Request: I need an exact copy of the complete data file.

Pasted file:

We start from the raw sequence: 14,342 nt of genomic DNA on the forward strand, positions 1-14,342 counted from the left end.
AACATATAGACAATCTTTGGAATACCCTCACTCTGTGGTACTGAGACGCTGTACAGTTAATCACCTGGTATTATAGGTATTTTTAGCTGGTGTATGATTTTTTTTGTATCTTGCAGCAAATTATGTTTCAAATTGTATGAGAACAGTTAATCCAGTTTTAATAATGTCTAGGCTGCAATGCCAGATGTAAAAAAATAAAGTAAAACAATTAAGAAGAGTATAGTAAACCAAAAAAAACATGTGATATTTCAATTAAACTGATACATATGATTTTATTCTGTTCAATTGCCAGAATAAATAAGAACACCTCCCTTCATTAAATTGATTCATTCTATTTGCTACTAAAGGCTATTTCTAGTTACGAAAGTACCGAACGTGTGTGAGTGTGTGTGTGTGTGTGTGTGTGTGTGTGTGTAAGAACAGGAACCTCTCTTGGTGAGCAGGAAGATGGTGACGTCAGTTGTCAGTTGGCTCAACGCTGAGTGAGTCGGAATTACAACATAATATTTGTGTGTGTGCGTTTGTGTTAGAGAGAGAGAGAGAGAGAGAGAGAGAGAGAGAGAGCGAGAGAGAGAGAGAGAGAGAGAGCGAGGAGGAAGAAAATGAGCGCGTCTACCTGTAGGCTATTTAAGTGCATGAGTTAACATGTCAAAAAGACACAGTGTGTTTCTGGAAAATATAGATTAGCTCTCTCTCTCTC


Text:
We start from the raw sequence: 14,342 nt of genomic DNA on the forward strand, positions 1-14,342 counted from the left end.
AACATATAGACAATCTTTGGAATACCCTCACTCTGTGGTACTGAGACGCTGTACAGTTAATCACCTGGTATTATAGGTATTTTTAGCTGGTGTATGATTTTTTTTGTATCTTGCAGCAAATTATGTTTCAAATTGTATGAGAACAGTTAATCCAGTTTTAATAATGTCTAGGCTGCAATGCCAGATGTAAAAAAATAAAGTAAAACAATTAAGAAGAGTATAGTAAACCAAAAAAAACATGTGATATTTCAATTAAACTGATACATATGATTTTATTCTGTTCAATTGCCAGAATAAATAAGAACACCTCCCTTCATTAAATTGATTCATTCTATTTGCTACTAAAGGCTATTTCTAGTTACGAAAGTACCGAACGTGTGTGAGTGTGTGTGTGTGTGTGTGTGTGTGTGTGTGTAAGAACAGGAACCTCTCTTGGTGAGCAGGAAGATGGTGACGTCAGTTGTCAGTTGGCTCAACGCTGAGTGAGTCGGAATTACAACATAATATTTGTGTGTGTGCGTTTGTGTTAGAGAGAGAGAGAGAGAGAGAGAGAGAGAGAGAGAGCGAGAGAGAGAGAGAGAGAGAGAGCGAGGAGGAAGAAAATGAGCGCGTCTACCTGTAGGCTATTTAAGTGCATGAGTTAACATGTCAAAAAGACACAGTGTGTTTCTGGAAAATATAGATTAGCTCTCTCTCTCTC